Bearcat Community Action Team, a newly created student group within the center for community engagement. “It’s the biggest turnout we’ve ever had,” Matia said. Cummins handed out smoke detectors during Spring semester and again in August, but zero students turned out for the August event. He said the timing was bad because students were either moving in or moving out and many of the residences were empty. Saturday’s turnout was much better, Cummins said. “This time, as you can see, the community really came together and showed we care about our students,” Cummins said. “That’s what we Bearcats are about.” Those that answered the door were offered fire safety literature as well as a free smoke detector, if needed. Students left bags filled with literature on doorknobs at homes where nobody answered the door. In total, 250 bags and dozens of smoke detectors were distributed. Most people who answered the door were generally receptive, said Robert Wright III, firefighter. “It was always positive,”Wright said. “I think they’ll accept anything that’s free and going to save lives.” Wright, who walked with a group of students on Emming Street, Stratford Avenue and Victor Street, said usually it is hard to get younger people — particularly college-aged people — to be receptive to fire safety, but that was not the case Saturday. SEE FIRE PG 2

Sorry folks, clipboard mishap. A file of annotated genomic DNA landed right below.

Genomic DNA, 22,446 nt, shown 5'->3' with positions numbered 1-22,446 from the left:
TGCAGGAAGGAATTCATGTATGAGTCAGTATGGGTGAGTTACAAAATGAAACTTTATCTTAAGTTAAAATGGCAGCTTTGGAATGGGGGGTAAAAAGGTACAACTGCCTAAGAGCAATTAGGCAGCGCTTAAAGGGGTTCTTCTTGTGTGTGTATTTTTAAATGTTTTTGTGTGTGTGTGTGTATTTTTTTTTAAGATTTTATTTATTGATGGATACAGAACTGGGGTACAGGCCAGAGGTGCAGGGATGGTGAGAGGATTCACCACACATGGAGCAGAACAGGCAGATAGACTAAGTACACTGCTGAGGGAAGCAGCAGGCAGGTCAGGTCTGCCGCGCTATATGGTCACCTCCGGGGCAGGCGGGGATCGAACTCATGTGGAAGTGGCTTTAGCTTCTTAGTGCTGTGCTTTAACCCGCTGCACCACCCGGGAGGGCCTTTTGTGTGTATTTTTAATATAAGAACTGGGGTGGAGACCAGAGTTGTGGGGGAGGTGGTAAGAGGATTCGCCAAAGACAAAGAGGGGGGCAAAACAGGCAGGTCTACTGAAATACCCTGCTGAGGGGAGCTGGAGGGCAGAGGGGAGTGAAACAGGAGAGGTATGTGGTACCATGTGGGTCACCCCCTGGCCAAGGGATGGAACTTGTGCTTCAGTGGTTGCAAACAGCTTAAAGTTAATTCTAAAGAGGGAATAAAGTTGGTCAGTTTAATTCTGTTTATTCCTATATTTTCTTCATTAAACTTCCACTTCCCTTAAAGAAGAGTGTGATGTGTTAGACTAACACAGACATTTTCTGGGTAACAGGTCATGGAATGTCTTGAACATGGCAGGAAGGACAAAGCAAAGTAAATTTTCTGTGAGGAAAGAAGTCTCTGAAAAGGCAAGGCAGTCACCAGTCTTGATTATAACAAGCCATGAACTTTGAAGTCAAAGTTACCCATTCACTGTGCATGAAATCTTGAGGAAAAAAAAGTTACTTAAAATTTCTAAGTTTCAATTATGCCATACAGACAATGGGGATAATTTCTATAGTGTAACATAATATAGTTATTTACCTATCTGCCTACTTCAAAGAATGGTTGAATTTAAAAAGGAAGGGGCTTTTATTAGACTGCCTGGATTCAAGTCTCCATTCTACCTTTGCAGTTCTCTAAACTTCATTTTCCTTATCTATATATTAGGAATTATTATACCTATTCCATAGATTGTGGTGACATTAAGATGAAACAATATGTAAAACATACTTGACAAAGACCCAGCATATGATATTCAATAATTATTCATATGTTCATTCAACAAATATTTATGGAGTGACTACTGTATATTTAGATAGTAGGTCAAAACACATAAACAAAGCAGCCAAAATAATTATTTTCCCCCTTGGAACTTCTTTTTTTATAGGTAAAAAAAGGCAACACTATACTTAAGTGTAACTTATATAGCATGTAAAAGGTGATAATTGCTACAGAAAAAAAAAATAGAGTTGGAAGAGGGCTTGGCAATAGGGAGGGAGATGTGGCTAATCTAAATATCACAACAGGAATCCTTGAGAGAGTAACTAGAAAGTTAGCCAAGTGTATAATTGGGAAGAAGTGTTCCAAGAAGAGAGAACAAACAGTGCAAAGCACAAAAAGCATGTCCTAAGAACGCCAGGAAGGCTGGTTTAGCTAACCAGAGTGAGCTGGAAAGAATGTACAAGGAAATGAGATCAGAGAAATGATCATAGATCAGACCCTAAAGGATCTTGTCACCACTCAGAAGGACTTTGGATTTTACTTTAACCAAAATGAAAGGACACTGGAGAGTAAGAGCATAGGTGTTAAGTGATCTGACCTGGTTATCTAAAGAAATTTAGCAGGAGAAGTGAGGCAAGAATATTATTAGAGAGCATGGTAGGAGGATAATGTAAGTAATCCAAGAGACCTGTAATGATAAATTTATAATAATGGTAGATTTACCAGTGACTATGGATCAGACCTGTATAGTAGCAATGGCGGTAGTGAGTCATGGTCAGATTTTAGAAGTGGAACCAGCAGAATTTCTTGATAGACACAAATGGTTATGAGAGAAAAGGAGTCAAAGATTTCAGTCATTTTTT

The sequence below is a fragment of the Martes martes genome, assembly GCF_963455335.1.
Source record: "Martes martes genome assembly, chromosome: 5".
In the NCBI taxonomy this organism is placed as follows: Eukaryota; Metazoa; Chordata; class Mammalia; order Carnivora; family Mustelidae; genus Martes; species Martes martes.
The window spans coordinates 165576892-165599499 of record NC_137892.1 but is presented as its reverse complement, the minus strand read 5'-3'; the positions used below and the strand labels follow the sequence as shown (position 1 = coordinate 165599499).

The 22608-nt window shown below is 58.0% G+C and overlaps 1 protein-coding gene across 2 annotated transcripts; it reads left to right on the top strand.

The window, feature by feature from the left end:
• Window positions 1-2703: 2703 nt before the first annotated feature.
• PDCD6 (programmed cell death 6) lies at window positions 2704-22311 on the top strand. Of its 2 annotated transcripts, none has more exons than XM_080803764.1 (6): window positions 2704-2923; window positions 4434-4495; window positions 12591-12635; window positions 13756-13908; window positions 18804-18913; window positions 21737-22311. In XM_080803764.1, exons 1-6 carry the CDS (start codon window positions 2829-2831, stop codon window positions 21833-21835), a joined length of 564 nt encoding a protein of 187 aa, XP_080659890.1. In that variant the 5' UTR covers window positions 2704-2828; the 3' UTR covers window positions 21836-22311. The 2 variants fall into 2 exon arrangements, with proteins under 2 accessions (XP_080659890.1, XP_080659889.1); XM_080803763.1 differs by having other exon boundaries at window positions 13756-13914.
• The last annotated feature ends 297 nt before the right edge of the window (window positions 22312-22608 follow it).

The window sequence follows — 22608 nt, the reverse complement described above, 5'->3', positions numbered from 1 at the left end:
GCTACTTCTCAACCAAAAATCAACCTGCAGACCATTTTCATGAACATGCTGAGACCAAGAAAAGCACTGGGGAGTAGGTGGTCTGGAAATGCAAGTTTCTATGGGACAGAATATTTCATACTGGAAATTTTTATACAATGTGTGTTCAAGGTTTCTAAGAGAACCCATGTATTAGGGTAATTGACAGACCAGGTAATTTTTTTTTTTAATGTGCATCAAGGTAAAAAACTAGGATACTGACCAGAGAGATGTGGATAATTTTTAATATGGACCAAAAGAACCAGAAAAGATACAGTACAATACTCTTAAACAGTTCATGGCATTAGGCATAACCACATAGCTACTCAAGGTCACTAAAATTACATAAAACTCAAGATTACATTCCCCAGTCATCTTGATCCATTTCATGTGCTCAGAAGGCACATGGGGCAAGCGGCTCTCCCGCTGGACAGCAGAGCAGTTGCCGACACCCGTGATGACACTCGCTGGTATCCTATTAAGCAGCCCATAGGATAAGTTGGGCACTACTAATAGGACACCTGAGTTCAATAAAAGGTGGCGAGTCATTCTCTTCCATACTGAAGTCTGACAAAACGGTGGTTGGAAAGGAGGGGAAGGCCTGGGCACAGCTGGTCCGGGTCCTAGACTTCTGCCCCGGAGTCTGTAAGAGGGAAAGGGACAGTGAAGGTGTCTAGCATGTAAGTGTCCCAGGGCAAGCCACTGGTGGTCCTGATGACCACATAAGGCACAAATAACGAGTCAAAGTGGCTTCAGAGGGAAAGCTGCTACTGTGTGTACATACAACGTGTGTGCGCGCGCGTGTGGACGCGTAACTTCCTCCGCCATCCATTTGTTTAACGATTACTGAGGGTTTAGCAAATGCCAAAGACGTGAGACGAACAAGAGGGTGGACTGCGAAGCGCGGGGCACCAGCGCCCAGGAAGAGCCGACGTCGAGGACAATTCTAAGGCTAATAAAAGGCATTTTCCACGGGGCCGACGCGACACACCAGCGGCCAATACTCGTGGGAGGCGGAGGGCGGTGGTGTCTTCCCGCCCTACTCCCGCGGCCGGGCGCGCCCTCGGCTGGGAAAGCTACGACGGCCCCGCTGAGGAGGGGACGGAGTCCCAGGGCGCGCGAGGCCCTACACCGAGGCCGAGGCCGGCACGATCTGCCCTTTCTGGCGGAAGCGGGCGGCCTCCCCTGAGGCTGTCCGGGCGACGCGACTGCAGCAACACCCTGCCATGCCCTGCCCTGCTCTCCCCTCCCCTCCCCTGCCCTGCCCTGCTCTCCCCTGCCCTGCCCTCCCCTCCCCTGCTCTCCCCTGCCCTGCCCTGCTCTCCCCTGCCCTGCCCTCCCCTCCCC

The University of Cincinnati announced Friday that Richard Lofgren will take over as president and CEO of UC Health. “We are very excited to welcome Rick to the UC Health family,” said Margaret Buchanan, UC Health board chair, in a statement. “His unique background — a blend of both the practice and teaching of medicine in an academic medical center and senior, executive-level administrative experience — will further help to distinguish and differentiate UC Health in this market, reinforce that our health system has the best to offer in clinical care, and prepare us to take on the challenges of health RICHARD LOFGREN care in the future.” Fifty-nine-year-old Lofgren will start in his new role Dec. 2. Lofgren replaces former president James Kingsbury who announced his retirement in May. “I am truly honored to be appointed to this position and deeply appreciate the trust the board has placed in me,” Lofgren said in a statement. “I look forward to working with the UC Health board, the UC Health executive team, the UC College of Medicine dean and chairs and the university as a whole to propel UC Health forward and position it as one of the nation’s most preeminent providers.” Recently, Lofgren served as senior vice president and chief clinical officer for the University Healthsystem Consortium in Chicago. Before that he served in several different roles with University of Kentucky HealthCare — the university’s health care provider — in 2004. While at UK, Lofgren served on a leadership team that grew UK health system’s share of the market from 28.5 percent to 43.3 percent. Revenues grew from $345 million to $705. He was promoted in 2008 to vice president for health care operations, which involved the overseeing of three hospitals, ambulatory services and faculty. Before joining UKHC, Lofgren held various hospital, faculty and administrative posts throughout the Midwest, including positions at the Medical College of Wisconsin, the University of Pittsburgh and the Pittsburgh VA Medical Center, the University of Minnesota and the Minneapolis VA Medical Center and Michigan State University. UC Health is one of the largest health care providers in the greater Cincinnati region with more than 750 physicians. For more information about UC Health, visit